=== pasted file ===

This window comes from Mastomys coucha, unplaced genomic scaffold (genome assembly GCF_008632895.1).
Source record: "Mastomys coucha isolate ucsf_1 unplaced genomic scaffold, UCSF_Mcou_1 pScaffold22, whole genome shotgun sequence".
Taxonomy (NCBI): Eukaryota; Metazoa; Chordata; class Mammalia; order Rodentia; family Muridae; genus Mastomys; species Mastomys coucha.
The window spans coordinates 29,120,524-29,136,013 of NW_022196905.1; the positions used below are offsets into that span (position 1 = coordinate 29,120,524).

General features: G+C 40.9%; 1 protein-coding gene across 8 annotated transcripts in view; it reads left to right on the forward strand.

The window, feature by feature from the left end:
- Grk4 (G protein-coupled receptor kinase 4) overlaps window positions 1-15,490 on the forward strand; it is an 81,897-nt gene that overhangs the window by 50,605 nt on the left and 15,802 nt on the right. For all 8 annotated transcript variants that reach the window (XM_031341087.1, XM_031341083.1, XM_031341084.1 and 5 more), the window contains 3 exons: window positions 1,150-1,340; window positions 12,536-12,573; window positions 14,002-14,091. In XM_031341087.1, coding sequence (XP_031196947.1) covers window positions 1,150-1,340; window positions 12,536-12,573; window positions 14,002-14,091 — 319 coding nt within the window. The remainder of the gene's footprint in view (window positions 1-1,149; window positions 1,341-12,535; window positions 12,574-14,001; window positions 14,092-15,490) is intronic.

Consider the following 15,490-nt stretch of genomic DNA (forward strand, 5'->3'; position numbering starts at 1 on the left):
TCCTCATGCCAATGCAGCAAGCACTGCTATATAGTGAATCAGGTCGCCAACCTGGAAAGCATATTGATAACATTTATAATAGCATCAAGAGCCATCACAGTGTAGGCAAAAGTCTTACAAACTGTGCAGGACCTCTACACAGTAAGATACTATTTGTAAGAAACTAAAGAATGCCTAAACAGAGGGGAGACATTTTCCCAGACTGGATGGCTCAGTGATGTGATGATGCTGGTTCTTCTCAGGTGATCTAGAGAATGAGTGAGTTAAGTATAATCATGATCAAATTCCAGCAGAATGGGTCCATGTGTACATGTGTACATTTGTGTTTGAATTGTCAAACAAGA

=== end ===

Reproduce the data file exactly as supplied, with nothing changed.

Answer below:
This window comes from Mastomys coucha, unplaced genomic scaffold (genome assembly GCF_008632895.1).
Source record: "Mastomys coucha isolate ucsf_1 unplaced genomic scaffold, UCSF_Mcou_1 pScaffold22, whole genome shotgun sequence".
Taxonomy (NCBI): Eukaryota; Metazoa; Chordata; class Mammalia; order Rodentia; family Muridae; genus Mastomys; species Mastomys coucha.
The window spans coordinates 29,120,524-29,136,013 of NW_022196905.1; the positions used below are offsets into that span (position 1 = coordinate 29,120,524).

General features: G+C 40.9%; 1 protein-coding gene across 8 annotated transcripts in view; it reads left to right on the forward strand.

The window, feature by feature from the left end:
- Grk4 (G protein-coupled receptor kinase 4) overlaps window positions 1-15,490 on the forward strand; it is an 81,897-nt gene that overhangs the window by 50,605 nt on the left and 15,802 nt on the right. For all 8 annotated transcript variants that reach the window (XM_031341087.1, XM_031341083.1, XM_031341084.1 and 5 more), the window contains 3 exons: window positions 1,150-1,340; window positions 12,536-12,573; window positions 14,002-14,091. In XM_031341087.1, coding sequence (XP_031196947.1) covers window positions 1,150-1,340; window positions 12,536-12,573; window positions 14,002-14,091 — 319 coding nt within the window. The remainder of the gene's footprint in view (window positions 1-1,149; window positions 1,341-12,535; window positions 12,574-14,001; window positions 14,092-15,490) is intronic.

Consider the following 15,490-nt stretch of genomic DNA (forward strand, 5'->3'; position numbering starts at 1 on the left):
TCCTCATGCCAATGCAGCAAGCACTGCTATATAGTGAATCAGGTCGCCAACCTGGAAAGCATATTGATAACATTTATAATAGCATCAAGAGCCATCACAGTGTAGGCAAAAGTCTTACAAACTGTGCAGGACCTCTACACAGTAAGATACTATTTGTAAGAAACTAAAGAATGCCTAAACAGAGGGGAGACATTTTCCCAGACTGGATGGCTCAGTGATGTGATGATGCTGGTTCTTCTCAGGTGATCTAGAGAATGAGTGAGTTAAGTATAATCATGATCAAATTCCAGCAGAATGGGTCCATGTGTACATGTGTACATTTGTGTTTGAATTGTCAAACAAGA